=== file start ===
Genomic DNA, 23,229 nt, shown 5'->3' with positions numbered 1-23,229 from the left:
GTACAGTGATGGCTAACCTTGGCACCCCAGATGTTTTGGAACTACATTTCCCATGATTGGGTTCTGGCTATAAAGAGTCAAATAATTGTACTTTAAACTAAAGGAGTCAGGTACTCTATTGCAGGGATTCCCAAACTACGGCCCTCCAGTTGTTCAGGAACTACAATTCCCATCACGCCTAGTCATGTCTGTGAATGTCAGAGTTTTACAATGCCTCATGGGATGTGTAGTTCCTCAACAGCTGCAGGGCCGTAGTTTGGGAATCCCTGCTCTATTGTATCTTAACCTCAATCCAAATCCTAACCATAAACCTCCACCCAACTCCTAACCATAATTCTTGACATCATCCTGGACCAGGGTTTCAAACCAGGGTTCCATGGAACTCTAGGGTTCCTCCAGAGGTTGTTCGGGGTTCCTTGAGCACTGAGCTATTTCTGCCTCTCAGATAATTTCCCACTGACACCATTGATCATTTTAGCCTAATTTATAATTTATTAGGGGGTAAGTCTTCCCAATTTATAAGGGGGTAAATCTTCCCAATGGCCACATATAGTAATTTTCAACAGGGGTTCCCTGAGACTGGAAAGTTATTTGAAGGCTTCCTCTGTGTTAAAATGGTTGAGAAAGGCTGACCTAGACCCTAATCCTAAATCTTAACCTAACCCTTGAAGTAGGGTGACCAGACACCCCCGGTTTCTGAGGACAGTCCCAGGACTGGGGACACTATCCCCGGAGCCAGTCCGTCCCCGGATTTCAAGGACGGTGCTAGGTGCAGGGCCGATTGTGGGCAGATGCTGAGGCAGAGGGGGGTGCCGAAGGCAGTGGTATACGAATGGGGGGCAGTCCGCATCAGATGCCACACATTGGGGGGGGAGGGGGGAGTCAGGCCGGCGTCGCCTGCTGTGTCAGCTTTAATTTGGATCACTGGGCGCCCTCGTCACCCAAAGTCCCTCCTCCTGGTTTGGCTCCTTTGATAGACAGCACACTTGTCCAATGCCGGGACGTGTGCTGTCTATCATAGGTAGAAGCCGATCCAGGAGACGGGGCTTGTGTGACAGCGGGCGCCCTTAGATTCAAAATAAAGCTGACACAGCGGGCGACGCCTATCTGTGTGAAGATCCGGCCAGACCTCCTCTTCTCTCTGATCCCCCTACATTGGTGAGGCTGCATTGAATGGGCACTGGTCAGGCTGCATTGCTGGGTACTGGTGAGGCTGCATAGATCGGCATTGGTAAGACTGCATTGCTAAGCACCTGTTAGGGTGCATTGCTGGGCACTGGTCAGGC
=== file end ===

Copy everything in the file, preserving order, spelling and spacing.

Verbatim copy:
Genomic DNA, 23,229 nt, shown 5'->3' with positions numbered 1-23,229 from the left:
GTACAGTGATGGCTAACCTTGGCACCCCAGATGTTTTGGAACTACATTTCCCATGATTGGGTTCTGGCTATAAAGAGTCAAATAATTGTACTTTAAACTAAAGGAGTCAGGTACTCTATTGCAGGGATTCCCAAACTACGGCCCTCCAGTTGTTCAGGAACTACAATTCCCATCACGCCTAGTCATGTCTGTGAATGTCAGAGTTTTACAATGCCTCATGGGATGTGTAGTTCCTCAACAGCTGCAGGGCCGTAGTTTGGGAATCCCTGCTCTATTGTATCTTAACCTCAATCCAAATCCTAACCATAAACCTCCACCCAACTCCTAACCATAATTCTTGACATCATCCTGGACCAGGGTTTCAAACCAGGGTTCCATGGAACTCTAGGGTTCCTCCAGAGGTTGTTCGGGGTTCCTTGAGCACTGAGCTATTTCTGCCTCTCAGATAATTTCCCACTGACACCATTGATCATTTTAGCCTAATTTATAATTTATTAGGGGGTAAGTCTTCCCAATTTATAAGGGGGTAAATCTTCCCAATGGCCACATATAGTAATTTTCAACAGGGGTTCCCTGAGACTGGAAAGTTATTTGAAGGCTTCCTCTGTGTTAAAATGGTTGAGAAAGGCTGACCTAGACCCTAATCCTAAATCTTAACCTAACCCTTGAAGTAGGGTGACCAGACACCCCCGGTTTCTGAGGACAGTCCCAGGACTGGGGACACTATCCCCGGAGCCAGTCCGTCCCCGGATTTCAAGGACGGTGCTAGGTGCAGGGCCGATTGTGGGCAGATGCTGAGGCAGAGGGGGGTGCCGAAGGCAGTGGTATACGAATGGGGGGCAGTCCGCATCAGATGCCACACATTGGGGGGGGAGGGGGGAGTCAGGCCGGCGTCGCCTGCTGTGTCAGCTTTAATTTGGATCACTGGGCGCCCTCGTCACCCAAAGTCCCTCCTCCTGGTTTGGCTCCTTTGATAGACAGCACACTTGTCCAATGCCGGGACGTGTGCTGTCTATCATAGGTAGAAGCCGATCCAGGAGACGGGGCTTGTGTGACAGCGGGCGCCCTTAGATTCAAAATAAAGCTGACACAGCGGGCGACGCCTATCTGTGTGAAGATCCGGCCAGACCTCCTCTTCTCTCTGATCCCCCTACATTGGTGAGGCTGCATTGAATGGGCACTGGTCAGGCTGCATTGCTGGGTACTGGTGAGGCTGCATAGATCGGCATTGGTAAGACTGCATTGCTAAGCACCTGTTAGGGTGCATTGCTGGGCACTGGTCAGGC